Michigan man mania
Joe Bolden @JBolden_007
Warning: no data analysis included.
With folks still clamoring about who is, or is not, a Michigan man, we're missing something -- we have a kingmaker, of sorts, of Michigan men. David Brandon wasn't a star under Bo, but he stayed, he played, and then went out and was successful in the world -- what all Michigan grads aspire to do. And so, with a few words like those below, David Brandon could end the debate.
"You know, a lot has been said about being a Michigan man. I think we all know that Michigan men are made, not born. Fielding Yost wasn't a Michigan man when he came here from West Virginia. Bo Schembechler wasn't a Michigan man when he came here from Ohio. But we all know Bo became THE Michigan man. And Bo Schembechler made me a Michigan man, and I've been proud to spend my entire life working in this great state.
Rich Rodriguez came to Michigan because he wanted to test himself on the biggest stage imaginable, in the Big House. Michigan men thrive on challenges, and he took on a big one. It hasn't been easy, but the team has been making progress. I think he is the best man to lead this team in 2011 and into the future.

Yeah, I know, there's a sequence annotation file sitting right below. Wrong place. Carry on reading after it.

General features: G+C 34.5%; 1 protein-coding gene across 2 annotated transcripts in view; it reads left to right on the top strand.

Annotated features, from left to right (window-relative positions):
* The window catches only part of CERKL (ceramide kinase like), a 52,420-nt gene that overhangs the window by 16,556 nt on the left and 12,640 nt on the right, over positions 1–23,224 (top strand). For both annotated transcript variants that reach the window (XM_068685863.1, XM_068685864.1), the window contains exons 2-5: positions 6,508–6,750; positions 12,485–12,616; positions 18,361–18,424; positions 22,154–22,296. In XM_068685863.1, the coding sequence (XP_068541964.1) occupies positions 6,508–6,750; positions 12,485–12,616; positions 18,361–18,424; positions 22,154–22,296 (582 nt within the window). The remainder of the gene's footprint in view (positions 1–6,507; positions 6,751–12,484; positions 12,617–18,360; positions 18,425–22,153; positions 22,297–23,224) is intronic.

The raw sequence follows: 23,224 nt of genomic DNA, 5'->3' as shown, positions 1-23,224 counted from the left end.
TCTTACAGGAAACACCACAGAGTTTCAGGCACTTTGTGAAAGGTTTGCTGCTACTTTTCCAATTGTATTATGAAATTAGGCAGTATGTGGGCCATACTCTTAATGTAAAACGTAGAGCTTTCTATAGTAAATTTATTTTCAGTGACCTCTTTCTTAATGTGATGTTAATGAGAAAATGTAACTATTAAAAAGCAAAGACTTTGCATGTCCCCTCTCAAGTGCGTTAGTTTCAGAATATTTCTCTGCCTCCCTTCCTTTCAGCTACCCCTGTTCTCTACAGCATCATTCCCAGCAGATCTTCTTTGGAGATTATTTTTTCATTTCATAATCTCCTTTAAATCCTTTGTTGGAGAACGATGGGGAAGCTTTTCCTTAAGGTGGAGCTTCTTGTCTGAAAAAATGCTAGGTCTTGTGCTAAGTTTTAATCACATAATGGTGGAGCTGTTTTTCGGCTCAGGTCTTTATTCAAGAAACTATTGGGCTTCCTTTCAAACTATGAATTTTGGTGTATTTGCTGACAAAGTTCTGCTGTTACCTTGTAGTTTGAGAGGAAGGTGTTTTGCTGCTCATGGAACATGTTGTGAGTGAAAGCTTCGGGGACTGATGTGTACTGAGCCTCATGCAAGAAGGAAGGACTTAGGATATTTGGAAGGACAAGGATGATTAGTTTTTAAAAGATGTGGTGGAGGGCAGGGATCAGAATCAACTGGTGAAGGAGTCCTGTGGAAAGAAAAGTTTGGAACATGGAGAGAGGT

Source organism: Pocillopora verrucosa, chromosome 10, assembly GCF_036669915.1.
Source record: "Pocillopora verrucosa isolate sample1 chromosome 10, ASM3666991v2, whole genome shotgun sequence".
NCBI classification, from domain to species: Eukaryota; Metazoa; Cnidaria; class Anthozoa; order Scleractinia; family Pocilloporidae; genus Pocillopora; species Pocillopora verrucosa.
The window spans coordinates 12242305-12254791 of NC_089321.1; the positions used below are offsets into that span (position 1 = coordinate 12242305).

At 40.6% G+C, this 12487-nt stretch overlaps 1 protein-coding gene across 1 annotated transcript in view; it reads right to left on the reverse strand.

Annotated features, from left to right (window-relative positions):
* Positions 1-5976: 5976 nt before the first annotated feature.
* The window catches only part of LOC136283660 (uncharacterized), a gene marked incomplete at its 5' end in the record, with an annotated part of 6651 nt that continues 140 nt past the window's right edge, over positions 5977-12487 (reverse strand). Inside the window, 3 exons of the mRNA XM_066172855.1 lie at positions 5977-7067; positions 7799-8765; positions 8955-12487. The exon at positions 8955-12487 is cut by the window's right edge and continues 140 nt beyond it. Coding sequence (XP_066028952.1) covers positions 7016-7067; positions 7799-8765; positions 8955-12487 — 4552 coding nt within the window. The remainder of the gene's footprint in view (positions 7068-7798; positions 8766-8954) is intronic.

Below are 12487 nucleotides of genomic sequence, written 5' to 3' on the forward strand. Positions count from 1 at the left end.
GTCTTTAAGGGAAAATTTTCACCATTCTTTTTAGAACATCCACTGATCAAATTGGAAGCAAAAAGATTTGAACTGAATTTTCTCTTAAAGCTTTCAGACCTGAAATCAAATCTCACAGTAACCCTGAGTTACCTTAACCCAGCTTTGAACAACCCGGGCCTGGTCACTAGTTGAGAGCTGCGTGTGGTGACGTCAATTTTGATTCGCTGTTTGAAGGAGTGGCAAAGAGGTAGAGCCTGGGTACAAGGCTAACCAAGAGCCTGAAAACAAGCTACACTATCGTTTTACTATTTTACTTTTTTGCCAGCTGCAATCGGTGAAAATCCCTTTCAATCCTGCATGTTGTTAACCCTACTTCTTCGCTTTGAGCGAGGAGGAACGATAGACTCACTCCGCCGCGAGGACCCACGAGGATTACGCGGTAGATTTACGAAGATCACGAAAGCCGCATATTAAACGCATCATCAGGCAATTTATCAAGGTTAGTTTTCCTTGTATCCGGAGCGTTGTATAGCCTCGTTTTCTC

The decision to honor and extend Rich's contract was mine. It was my choice to keep him, when we could have easily gone another direction. And so, if any of you don't think Rich Rodriguez is enough of a Michigan man, please come talk to me. I'd be happy to tell you how proud I am to have Rich Rodriguez coaching the team of FIelding Yost, Bo Schembechler, and Lloyd Carr."
and of course, the alternative:
"Rich Rodriguez is a good man and a good football coach. He has done well in trying circumstances, and we should all be proud of the effort his teams have put forth on the field, in the classroom, and in society. I know he will continue to be successful, wherever he goes. But we have decided to make a change.
I had the tremendous opportunity to attend the University of Michigan and play football under Bo Schembechler. Bo made me a Michigan man. I had some success after I left Michigan, and while I enjoyed that work, nothing could be as rewarding as giving back to the school that gave me so much. I'm delighted to be back at Michigan.
There's another fellow who played under a great coach at Michigan and went on to have some success at other places after he left Ann Arbor. And he, like me, realized that he wanted to come back and work for the greatest university in America. Ladies and gentleman, please welcome our next football coach, Jim Harbaugh*."
Whichever way he comes down, I hope he comes down forcefully (and soon!). Of course, how could I doubt the hand o' the pimp?
* Or Mike Hart, if you want to go there. Upside? Potential to break JoePa's record.